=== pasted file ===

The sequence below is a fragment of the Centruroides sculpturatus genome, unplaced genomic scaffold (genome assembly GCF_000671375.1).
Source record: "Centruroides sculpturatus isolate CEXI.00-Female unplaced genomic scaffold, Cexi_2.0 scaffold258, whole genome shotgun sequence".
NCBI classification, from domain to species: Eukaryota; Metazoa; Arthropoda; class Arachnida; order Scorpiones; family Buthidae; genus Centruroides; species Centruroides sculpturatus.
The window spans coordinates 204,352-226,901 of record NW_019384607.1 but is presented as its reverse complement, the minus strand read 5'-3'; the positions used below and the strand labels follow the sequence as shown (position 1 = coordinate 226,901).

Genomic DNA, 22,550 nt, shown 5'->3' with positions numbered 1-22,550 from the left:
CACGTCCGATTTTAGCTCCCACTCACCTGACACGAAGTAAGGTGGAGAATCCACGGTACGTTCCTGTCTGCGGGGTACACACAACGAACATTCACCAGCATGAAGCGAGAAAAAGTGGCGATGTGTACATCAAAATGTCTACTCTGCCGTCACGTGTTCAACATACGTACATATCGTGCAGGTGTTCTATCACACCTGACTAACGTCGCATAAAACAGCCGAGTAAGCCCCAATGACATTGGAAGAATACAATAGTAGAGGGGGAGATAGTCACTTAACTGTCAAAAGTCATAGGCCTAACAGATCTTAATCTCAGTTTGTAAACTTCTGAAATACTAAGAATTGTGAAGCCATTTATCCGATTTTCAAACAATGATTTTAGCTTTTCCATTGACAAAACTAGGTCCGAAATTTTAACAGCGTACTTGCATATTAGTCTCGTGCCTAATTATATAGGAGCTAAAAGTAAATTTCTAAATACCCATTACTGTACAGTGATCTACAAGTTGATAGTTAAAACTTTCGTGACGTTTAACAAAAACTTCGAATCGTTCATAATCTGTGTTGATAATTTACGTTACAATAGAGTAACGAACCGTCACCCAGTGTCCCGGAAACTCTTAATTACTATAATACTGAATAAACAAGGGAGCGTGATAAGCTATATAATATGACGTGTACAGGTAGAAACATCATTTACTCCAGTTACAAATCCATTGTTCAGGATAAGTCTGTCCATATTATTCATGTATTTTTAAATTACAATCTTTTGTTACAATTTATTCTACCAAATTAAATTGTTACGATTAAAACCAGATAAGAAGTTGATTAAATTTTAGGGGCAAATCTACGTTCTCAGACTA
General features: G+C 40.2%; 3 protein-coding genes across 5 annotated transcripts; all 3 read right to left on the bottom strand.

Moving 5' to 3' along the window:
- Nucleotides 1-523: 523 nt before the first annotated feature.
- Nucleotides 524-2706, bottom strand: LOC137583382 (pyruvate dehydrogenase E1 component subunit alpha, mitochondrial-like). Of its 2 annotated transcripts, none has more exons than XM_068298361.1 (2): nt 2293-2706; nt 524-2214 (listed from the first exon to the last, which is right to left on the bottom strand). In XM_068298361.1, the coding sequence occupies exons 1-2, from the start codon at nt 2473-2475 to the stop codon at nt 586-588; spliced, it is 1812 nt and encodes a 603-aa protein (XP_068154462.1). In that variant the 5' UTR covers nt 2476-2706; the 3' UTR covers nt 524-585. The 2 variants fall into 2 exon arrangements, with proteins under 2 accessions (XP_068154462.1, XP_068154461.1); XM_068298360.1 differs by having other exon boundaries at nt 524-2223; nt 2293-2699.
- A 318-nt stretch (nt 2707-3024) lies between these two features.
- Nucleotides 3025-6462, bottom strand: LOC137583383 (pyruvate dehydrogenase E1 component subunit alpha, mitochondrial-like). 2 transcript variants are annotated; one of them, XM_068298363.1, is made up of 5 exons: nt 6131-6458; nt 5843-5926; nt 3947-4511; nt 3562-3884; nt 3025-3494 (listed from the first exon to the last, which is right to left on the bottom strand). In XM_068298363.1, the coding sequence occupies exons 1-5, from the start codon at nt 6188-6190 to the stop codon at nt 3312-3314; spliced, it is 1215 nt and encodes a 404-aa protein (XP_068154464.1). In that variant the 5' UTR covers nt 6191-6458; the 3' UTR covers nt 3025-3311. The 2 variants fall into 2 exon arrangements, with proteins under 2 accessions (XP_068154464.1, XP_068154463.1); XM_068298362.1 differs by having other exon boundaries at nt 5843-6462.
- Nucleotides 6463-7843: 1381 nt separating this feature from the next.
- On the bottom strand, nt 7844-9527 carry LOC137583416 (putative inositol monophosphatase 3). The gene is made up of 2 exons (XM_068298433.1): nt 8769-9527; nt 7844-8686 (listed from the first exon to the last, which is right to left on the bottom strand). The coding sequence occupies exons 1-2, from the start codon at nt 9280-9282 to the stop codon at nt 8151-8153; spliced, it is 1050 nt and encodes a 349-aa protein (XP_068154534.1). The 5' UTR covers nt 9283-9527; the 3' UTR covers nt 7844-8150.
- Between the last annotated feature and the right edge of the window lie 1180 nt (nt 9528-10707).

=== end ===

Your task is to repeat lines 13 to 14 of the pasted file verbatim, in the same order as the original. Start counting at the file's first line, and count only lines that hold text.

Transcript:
- Nucleotides 6463-7843: 1381 nt separating this feature from the next.
- On the bottom strand, nt 7844-9527 carry LOC137583416 (putative inositol monophosphatase 3). The gene is made up of 2 exons (XM_068298433.1): nt 8769-9527; nt 7844-8686 (listed from the first exon to the last, which is right to left on the bottom strand). The coding sequence occupies exons 1-2, from the start codon at nt 9280-9282 to the stop codon at nt 8151-8153; spliced, it is 1050 nt and encodes a 349-aa protein (XP_068154534.1). The 5' UTR covers nt 9283-9527; the 3' UTR covers nt 7844-8150.